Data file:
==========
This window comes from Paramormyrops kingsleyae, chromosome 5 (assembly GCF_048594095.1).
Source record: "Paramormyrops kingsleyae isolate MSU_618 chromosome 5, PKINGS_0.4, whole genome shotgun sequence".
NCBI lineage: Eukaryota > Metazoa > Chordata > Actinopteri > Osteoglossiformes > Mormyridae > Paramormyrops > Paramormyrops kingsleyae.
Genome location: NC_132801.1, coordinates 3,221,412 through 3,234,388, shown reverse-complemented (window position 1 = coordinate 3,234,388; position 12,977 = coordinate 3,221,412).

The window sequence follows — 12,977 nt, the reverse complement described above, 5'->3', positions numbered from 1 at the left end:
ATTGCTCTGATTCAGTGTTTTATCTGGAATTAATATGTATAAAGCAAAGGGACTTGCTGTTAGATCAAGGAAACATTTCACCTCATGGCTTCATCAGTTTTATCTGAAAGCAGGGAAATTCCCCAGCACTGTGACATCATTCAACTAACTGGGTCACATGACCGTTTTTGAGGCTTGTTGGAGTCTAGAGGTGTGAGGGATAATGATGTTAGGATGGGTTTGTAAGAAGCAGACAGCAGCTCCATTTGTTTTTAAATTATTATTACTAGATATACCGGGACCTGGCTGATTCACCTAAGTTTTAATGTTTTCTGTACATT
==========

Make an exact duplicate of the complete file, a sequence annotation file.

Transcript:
This window comes from Paramormyrops kingsleyae, chromosome 5 (assembly GCF_048594095.1).
Source record: "Paramormyrops kingsleyae isolate MSU_618 chromosome 5, PKINGS_0.4, whole genome shotgun sequence".
NCBI lineage: Eukaryota > Metazoa > Chordata > Actinopteri > Osteoglossiformes > Mormyridae > Paramormyrops > Paramormyrops kingsleyae.
Genome location: NC_132801.1, coordinates 3,221,412 through 3,234,388, shown reverse-complemented (window position 1 = coordinate 3,234,388; position 12,977 = coordinate 3,221,412).

The window sequence follows — 12,977 nt, the reverse complement described above, 5'->3', positions numbered from 1 at the left end:
ATTGCTCTGATTCAGTGTTTTATCTGGAATTAATATGTATAAAGCAAAGGGACTTGCTGTTAGATCAAGGAAACATTTCACCTCATGGCTTCATCAGTTTTATCTGAAAGCAGGGAAATTCCCCAGCACTGTGACATCATTCAACTAACTGGGTCACATGACCGTTTTTGAGGCTTGTTGGAGTCTAGAGGTGTGAGGGATAATGATGTTAGGATGGGTTTGTAAGAAGCAGACAGCAGCTCCATTTGTTTTTAAATTATTATTACTAGATATACCGGGACCTGGCTGATTCACCTAAGTTTTAATGTTTTCTGTACATT